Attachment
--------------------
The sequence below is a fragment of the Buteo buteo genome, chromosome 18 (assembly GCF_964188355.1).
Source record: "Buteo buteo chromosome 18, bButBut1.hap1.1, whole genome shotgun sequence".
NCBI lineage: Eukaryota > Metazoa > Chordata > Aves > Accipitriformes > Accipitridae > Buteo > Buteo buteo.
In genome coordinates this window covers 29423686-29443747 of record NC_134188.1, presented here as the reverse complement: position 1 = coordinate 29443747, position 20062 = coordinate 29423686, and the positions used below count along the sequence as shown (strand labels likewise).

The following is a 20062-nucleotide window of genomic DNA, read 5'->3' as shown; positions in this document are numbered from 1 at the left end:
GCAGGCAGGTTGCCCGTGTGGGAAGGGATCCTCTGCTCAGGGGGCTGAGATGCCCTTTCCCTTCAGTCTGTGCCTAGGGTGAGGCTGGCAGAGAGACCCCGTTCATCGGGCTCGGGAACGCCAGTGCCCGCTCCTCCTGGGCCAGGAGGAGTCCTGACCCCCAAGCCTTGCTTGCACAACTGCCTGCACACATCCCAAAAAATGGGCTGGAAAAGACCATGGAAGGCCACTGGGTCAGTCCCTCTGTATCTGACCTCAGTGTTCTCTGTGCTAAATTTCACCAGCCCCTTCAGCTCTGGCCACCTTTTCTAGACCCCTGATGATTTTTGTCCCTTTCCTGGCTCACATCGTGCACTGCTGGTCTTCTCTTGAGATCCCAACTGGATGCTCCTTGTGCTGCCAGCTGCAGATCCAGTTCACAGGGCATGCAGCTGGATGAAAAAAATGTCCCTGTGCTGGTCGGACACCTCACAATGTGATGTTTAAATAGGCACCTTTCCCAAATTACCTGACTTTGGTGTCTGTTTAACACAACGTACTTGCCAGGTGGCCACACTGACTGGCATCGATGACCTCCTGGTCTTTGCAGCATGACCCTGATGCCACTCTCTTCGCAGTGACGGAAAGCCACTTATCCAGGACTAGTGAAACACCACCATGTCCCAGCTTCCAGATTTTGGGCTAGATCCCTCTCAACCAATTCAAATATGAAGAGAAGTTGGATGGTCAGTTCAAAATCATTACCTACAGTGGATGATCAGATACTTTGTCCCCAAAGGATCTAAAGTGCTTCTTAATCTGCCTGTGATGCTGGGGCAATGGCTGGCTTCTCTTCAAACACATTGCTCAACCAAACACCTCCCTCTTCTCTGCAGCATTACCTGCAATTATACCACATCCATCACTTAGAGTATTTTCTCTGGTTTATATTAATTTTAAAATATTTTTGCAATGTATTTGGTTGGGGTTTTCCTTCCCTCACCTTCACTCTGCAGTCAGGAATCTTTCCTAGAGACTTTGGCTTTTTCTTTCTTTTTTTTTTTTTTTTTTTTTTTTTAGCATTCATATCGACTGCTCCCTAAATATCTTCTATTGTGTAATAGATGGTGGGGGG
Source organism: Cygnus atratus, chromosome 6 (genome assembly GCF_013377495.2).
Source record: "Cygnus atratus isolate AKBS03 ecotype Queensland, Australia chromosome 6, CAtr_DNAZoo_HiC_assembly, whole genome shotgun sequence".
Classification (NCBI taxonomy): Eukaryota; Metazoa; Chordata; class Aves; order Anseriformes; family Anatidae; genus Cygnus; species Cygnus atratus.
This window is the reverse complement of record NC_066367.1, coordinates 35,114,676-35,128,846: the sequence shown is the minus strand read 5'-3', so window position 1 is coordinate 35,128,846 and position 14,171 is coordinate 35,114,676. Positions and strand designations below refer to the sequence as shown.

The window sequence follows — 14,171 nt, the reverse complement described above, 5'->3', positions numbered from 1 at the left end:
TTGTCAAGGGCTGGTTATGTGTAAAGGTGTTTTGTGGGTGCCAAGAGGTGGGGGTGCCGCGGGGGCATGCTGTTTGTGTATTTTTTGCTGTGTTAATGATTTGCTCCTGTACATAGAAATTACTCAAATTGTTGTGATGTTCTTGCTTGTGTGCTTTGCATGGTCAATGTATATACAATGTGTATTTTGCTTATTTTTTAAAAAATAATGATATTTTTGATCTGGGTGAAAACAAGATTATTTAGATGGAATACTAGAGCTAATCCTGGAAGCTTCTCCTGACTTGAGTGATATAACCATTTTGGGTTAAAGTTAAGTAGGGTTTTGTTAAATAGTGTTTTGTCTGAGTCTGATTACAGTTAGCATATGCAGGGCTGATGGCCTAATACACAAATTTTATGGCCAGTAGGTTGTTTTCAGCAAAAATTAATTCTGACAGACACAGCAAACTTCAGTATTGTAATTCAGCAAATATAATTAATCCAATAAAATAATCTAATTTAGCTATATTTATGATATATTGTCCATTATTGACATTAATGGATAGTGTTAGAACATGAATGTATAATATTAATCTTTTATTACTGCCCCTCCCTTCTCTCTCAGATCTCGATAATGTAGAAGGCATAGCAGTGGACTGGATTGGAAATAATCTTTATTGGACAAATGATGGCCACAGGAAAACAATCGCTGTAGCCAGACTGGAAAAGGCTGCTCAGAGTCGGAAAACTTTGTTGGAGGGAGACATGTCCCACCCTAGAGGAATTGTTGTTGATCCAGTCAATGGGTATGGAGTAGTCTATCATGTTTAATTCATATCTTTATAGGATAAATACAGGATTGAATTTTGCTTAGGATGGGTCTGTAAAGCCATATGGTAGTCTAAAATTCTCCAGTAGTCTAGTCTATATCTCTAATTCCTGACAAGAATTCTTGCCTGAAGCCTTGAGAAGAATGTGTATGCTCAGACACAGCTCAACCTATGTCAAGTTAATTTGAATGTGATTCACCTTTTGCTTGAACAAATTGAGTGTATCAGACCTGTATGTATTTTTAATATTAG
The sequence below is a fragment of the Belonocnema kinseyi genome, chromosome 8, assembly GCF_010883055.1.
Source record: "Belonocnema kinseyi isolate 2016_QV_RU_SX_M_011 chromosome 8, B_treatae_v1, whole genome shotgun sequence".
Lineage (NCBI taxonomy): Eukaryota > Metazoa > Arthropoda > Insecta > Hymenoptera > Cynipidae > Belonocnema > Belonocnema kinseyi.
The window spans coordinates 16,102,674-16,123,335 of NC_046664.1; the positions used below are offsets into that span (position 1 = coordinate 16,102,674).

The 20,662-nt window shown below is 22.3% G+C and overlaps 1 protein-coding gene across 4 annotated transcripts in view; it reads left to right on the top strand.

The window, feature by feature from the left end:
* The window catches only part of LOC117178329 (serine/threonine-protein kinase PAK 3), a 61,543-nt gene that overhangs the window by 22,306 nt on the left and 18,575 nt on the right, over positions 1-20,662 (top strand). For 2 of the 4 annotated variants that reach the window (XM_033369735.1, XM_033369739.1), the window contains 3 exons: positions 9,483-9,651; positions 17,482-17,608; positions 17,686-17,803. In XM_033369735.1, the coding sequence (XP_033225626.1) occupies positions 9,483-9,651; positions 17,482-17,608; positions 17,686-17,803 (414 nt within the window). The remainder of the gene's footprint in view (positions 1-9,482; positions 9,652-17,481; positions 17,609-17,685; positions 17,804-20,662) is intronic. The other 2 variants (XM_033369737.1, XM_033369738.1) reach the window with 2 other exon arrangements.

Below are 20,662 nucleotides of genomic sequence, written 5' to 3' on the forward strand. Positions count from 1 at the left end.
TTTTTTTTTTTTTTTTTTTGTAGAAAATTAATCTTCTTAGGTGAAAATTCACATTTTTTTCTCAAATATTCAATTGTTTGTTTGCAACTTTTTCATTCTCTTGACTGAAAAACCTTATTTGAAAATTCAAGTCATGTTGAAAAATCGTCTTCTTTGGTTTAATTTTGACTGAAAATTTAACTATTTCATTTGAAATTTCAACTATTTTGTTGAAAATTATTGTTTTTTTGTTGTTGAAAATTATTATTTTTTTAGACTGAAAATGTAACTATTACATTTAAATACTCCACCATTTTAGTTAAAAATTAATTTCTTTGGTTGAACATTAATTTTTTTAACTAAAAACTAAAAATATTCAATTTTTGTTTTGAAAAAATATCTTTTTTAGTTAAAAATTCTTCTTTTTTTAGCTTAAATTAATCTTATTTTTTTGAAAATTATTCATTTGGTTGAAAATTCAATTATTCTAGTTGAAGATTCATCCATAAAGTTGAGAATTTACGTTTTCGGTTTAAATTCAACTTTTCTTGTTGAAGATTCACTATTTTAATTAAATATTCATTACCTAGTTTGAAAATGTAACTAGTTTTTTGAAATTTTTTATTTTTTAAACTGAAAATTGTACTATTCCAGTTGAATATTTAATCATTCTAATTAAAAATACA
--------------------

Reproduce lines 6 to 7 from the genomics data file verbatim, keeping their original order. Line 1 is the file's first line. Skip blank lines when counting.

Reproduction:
GCAGGCAGGTTGCCCGTGTGGGAAGGGATCCTCTGCTCAGGGGGCTGAGATGCCCTTTCCCTTCAGTCTGTGCCTAGGGTGAGGCTGGCAGAGAGACCCCGTTCATCGGGCTCGGGAACGCCAGTGCCCGCTCCTCCTGGGCCAGGAGGAGTCCTGACCCCCAAGCCTTGCTTGCACAACTGCCTGCACACATCCCAAAAAATGGGCTGGAAAAGACCATGGAAGGCCACTGGGTCAGTCCCTCTGTATCTGACCTCAGTGTTCTCTGTGCTAAATTTCACCAGCCCCTTCAGCTCTGGCCACCTTTTCTAGACCCCTGATGATTTTTGTCCCTTTCCTGGCTCACATCGTGCACTGCTGGTCTTCTCTTGAGATCCCAACTGGATGCTCCTTGTGCTGCCAGCTGCAGATCCAGTTCACAGGGCATGCAGCTGGATGAAAAAAATGTCCCTGTGCTGGTCGGACACCTCACAATGTGATGTTTAAATAGGCACCTTTCCCAAATTACCTGACTTTGGTGTCTGTTTAACACAACGTACTTGCCAGGTGGCCACACTGACTGGCATCGATGACCTCCTGGTCTTTGCAGCATGACCCTGATGCCACTCTCTTCGCAGTGACGGAAAGCCACTTATCCAGGACTAGTGAAACACCACCATGTCCCAGCTTCCAGATTTTGGGCTAGATCCCTCTCAACCAATTCAAATATGAAGAGAAGTTGGATGGTCAGTTCAAAATCATTACCTACAGTGGATGATCAGATACTTTGTCCCCAAAGGATCTAAAGTGCTTCTTAATCTGCCTGTGATGCTGGGGCAATGGCTGGCTTCTCTTCAAACACATTGCTCAACCAAACACCTCCCTCTTCTCTGCAGCATTACCTGCAATTATACCACATCCATCACTTAGAGTATTTTCTCTGGTTTATATTAATTTTAAAATATTTTTGCAATGTATTTGGTTGGGGTTTTCCTTCCCTCACCTTCACTCTGCAGTCAGGAATCTTTCCTAGAGACTTTGGCTTTTTCTTTCTTTTTTTTTTTTTTTTTTTTTTTTTAGCATTCATATCGACTGCTCCCTAAATATCTTCTATTGTGTAATAGATGGTGGGGGG
Source organism: Cygnus atratus, chromosome 6 (genome assembly GCF_013377495.2).